Happiness and good health seem to go together. But according to a new study, not all forms of happiness are created equal. Researchers have long known that happier people experience less depression and stress, stronger immune systems, lower heart rates, and longer lives. But are all forms of happiness equally good for your health? If you feel elation because the Giants win the World Series, does that produce the same health benefits as the satisfaction that comes from helping a friend in need?
According to a new study published in the Proceedings of the National Academy of Sciences, the answer is no. Instead, happiness that comes from doing good or fulfilling your life purpose may be better for you than happiness that comes from self-gratification or pleasure seeking. When it comes to your health, it seems, not all forms of happiness are created equal. Apparently our bodies are designed to differentiate between more virtuous—and less-self-serving—happiness, even if we don’t necessarily recognize the differences ourselves.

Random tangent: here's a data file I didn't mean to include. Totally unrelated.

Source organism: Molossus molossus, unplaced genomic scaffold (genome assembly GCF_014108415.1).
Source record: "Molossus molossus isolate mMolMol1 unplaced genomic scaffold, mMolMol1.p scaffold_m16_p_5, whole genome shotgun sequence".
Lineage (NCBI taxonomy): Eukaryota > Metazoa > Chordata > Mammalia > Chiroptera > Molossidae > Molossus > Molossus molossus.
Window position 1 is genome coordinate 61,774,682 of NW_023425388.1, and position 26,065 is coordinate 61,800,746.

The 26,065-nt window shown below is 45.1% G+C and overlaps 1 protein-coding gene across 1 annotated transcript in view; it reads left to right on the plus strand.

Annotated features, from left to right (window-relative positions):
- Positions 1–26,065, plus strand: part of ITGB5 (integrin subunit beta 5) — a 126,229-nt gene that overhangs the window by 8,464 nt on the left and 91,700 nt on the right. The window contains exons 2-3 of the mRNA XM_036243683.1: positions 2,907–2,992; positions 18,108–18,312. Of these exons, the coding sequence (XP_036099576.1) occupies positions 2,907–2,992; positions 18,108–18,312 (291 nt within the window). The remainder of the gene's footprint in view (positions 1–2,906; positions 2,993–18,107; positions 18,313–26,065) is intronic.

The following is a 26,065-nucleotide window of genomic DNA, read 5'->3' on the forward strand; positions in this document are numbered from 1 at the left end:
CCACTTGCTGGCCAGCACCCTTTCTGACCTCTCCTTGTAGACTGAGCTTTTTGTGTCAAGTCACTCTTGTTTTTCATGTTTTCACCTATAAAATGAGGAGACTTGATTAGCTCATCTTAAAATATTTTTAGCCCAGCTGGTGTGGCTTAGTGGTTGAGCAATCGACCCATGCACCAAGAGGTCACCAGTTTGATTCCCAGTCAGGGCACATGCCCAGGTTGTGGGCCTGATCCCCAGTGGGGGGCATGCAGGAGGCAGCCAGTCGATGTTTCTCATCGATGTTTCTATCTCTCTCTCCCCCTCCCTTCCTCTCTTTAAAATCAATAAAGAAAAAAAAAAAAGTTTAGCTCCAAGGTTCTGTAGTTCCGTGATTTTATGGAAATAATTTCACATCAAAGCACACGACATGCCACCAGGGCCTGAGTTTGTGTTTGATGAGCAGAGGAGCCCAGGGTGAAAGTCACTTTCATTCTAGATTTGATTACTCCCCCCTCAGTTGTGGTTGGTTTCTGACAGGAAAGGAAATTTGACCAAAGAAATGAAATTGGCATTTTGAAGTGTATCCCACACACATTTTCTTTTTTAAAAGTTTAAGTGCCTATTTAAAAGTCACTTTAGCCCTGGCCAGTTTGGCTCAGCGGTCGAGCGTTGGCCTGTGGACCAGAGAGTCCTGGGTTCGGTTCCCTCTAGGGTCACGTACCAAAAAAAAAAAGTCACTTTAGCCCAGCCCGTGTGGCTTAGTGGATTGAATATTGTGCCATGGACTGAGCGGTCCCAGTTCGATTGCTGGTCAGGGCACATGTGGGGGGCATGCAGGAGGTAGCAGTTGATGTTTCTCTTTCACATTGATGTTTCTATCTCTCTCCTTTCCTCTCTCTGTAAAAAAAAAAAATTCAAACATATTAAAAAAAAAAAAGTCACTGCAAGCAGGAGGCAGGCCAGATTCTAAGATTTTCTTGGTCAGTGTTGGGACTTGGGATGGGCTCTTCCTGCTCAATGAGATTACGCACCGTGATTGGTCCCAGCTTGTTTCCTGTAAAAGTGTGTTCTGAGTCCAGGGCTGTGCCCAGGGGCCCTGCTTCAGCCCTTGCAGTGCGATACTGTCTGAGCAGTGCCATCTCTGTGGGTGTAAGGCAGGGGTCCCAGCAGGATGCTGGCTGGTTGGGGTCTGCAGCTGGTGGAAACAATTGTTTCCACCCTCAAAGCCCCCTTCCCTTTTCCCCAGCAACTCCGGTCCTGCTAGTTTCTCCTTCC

This could explain the connection found in prior studies between helping others and good health. Research has shown that acting in generous ways lights up areas of the brain associated with pleasure and reward, and can lead to positive health outcomes like lower stress and better cardiovascular health. In addition, several studies have found that volunteering increases longevity in older adults, especially if that volunteerism is motivated by altruism and not personal gain.
“Finding happiness in a sense of purpose or meaning does not need to be grand or grandiose,” says Fredrickson, one of the authors of the study. “Simply making an effort to connect with others with empathy and compassion could make this shift in your day.”